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Image: Warren Throckmorton

Dear AACC: Want to Avoid Plagiarism? Follow These Guidelines.

Two weeks ago, Jimmy Queen spokesman for American Association of Christian Counselors owner Tim Clinton told the Christian Post that Clinton has a “zero tolerance for plagiarism.”

Queen had to make that declaration because Dr. Aaron New and I have found some plagiarism in his articles and books (e.g., here). I have documented much of it on this blog. Queen blamed AACC interns and former employees for the infractions. He told CP that careless interns and employees took material from the work of other people, put Tim Clinton’s name on it and they didn’t realize the extent of it until Dr. New and I brought it to light.

If that is so, then there is a very easy way to avoid plagiarism. According to the CP article, AACC purchased software to detect plagiarism in their “mountains of content.” I have an easier method. Just follow these pointers.

First, do your own work.

Yes, that’s right. Write your own articles and books and when you quote someone else or want to use their ideas, look up the source and cite their work. I know it seems crazy and very time consuming, but it works. If Tim Clinton wants his name on something, then he should write it all himself. Sure, interns can track down sources, but as we have learned, they make lots of mistakes. If your name is on the byline, you’re responsible.

But what if someone else writes some of the article or book? That leads to the next guideline:

Give credit where credit is due.

If an intern writes something, put that person’s name on it. The AACC code of ethics discourages ghostwriter. The AACC code of ethics also requires authors to give credit to people in relation to the work they did. If an employee researches a topic and writes it up, give the person credit. Your name doesn’t have to be on everything.

Doing these two things would take care of a multitude of problems.

While we are at it, here is a sample of Clinton taking material from an edited book and putting it in one of the books he authored himself. If he says this is because of interns or employees, then the authorship of his books is open to question.

First, here is a section from his 2006 book Turn Your Life Around.

This appears to have been taken from a 2001 article by Michael Lyles in the Soul Care Bible. See below:

Just one more.

I call this writing a book by press release.

The highlighted parts all came from a Harvard press release which was reproduced by Science Daily. See below:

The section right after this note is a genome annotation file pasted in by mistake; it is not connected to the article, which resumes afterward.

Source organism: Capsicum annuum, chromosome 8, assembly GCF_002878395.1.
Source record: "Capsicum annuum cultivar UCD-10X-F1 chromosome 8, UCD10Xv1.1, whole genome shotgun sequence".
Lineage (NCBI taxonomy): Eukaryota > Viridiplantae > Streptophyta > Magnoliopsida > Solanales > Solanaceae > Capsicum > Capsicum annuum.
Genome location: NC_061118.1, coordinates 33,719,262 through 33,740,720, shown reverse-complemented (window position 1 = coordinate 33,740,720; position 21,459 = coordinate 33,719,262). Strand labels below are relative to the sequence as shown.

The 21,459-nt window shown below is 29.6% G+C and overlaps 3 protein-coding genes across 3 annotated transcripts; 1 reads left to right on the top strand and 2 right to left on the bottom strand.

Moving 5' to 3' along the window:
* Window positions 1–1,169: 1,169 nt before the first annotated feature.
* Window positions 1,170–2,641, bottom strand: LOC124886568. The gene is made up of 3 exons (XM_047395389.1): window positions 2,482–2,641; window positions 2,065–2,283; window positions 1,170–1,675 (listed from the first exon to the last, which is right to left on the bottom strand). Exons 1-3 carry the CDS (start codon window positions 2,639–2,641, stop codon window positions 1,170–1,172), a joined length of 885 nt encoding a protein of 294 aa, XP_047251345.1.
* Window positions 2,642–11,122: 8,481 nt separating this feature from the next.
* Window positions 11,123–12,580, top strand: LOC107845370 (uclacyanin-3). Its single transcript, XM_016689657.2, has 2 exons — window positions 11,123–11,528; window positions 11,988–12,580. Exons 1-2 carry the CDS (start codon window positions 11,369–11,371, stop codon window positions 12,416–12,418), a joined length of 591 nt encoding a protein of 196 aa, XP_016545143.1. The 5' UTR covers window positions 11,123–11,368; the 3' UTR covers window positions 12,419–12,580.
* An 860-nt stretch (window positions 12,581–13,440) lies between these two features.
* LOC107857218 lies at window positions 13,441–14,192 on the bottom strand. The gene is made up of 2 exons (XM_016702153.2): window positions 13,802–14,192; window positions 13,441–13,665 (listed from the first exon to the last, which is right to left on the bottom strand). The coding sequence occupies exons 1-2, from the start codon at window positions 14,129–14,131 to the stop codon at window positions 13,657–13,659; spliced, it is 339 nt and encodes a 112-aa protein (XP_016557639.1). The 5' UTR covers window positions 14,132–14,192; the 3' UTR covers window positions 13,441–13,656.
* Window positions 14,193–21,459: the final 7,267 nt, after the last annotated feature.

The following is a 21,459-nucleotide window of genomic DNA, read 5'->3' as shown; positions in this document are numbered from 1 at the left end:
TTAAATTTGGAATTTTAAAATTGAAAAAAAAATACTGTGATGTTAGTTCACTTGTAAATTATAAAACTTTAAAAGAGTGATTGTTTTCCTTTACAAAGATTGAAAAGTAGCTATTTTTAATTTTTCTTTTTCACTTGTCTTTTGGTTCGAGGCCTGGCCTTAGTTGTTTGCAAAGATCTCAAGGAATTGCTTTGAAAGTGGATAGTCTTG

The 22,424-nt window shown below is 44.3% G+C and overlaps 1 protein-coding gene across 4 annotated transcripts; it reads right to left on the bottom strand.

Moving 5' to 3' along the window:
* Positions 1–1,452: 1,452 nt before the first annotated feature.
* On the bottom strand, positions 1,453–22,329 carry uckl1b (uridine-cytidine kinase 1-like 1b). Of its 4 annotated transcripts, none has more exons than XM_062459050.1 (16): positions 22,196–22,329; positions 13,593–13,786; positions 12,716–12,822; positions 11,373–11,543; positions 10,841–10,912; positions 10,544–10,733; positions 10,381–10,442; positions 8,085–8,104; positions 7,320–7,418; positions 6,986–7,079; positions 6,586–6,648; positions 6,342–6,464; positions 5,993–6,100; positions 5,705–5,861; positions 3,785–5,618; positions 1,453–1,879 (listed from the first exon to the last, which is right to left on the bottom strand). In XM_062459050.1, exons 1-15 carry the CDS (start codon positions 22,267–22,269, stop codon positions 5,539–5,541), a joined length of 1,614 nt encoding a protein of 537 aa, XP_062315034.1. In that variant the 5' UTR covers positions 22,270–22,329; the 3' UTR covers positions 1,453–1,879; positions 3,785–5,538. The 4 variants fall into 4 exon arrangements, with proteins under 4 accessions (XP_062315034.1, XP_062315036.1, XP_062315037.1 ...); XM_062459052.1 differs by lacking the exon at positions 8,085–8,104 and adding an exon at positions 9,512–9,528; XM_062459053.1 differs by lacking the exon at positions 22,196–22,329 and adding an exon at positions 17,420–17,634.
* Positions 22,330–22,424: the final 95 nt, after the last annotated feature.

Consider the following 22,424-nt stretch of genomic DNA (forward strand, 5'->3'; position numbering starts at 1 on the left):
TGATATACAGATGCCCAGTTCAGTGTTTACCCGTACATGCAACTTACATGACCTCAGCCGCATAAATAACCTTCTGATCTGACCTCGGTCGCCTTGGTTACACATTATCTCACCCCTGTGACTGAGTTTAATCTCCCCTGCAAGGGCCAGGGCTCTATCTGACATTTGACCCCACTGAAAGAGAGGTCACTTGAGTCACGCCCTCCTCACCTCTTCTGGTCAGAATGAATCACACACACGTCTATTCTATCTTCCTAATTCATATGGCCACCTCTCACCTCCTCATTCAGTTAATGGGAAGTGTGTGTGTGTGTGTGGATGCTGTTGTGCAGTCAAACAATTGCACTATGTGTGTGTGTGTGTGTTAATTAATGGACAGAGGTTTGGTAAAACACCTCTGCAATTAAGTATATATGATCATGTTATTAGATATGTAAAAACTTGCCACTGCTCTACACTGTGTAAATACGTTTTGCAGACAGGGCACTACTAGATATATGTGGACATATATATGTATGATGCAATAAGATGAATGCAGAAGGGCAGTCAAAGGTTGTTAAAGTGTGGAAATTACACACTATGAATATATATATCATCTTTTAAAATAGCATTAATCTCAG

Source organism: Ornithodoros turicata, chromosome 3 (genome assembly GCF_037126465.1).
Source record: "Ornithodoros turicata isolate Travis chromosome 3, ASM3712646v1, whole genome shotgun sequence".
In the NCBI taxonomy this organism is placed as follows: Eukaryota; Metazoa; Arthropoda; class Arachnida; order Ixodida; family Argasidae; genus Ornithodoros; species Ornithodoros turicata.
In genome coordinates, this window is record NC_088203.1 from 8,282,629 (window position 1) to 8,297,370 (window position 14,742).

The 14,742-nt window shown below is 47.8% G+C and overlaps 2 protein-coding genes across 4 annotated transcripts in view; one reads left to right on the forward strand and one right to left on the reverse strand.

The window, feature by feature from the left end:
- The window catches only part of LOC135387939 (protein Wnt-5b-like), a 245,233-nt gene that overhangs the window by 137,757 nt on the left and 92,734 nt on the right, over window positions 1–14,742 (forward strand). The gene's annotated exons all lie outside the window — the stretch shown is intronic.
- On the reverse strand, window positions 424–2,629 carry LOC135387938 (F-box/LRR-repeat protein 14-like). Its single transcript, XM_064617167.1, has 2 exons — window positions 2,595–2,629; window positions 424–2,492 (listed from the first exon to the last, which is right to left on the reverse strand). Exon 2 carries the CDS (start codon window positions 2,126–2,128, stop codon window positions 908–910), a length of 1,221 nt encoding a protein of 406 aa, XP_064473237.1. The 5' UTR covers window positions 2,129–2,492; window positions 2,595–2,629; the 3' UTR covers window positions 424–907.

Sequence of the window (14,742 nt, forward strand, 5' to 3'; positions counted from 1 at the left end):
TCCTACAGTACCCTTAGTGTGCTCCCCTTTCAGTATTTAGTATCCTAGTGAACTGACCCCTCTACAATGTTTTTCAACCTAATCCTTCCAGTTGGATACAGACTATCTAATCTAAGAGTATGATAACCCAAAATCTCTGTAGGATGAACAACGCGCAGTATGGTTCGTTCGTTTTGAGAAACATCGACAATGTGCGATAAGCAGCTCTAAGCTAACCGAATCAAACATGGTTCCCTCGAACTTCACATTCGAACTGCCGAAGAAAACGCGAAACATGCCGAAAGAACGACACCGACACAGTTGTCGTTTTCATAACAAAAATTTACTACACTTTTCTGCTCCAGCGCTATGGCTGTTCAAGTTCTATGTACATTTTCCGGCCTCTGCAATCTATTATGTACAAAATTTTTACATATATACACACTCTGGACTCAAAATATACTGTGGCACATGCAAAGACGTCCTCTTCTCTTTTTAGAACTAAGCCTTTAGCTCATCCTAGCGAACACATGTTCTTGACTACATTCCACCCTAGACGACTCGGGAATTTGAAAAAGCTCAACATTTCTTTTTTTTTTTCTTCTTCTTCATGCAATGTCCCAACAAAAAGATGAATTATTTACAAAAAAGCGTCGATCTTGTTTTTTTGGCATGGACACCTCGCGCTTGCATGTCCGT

Elsewhere in the book more of the press release shows up but I feel like this demonstrates the point. The footnotes in the book point to an article in the AMA’s Journal which doesn’t contain any of this material. I am willing to believe an intern or employee goofed up on this. However, if true, that adds strength to my recommendation that preventing plagiarism is mainly about doing your own work.

In addition, any writer who wants to keep to the straight and narrow will profit from this list of 28 guidelines.

Mark Driscoll's New Blog: More Copied Material with No Quotes

Last week, reader Aaron New pointed out a couple of paragraphs in a blog post by fellow Patheos blogger Mark Driscoll which were nearly identical to material in a previously published book by Aubrey Malphurs. Using previously published material without citation is plagiarism.
Well, Professor New has found another copied paragraph. Driscoll’s paragraph is from part two of a series adapted from his book Doctrine with Gerry Breshears and is below:
Driscoll Lightfoot paragraph
Now compare Driscoll’s paragraph with this excerpt from How We Got the Bible by Neil Lightfoot (copied material is underlined).
Lightfoot paragraph canon driscoll
Driscoll left out the Bible citations and rearranged a couple of words. Otherwise, this is lifted from Lightfoot. Taking into account last week’s incident and this one, it is hard to see how this could be accidental or some kind of coincidence. Some may protest that the amount of material is small. While true, the paragraphs are quotes with no quotation marks. This should be corrected and an apology immediately offered when it happens.
I contacted Driscoll’s co-author Gerry Breshears about the citations and he has not answered.
I have been able to consult a few individuals who did ghostwriting and research work for Mars Hill Church. Their descriptions provide insight into how some citations make it into published material and how some doesn’t. Much of the research for Doctrine was paid for by Mars Hill Church. Then Driscoll chose the information he needed and reworked it. Some passages obviously didn’t get reworked much and ended up in published works without citations. In all cases, so I was told, the citations were in the research. However, for some reason, either the author or an editor removed some citations. In any case, the beat goes on.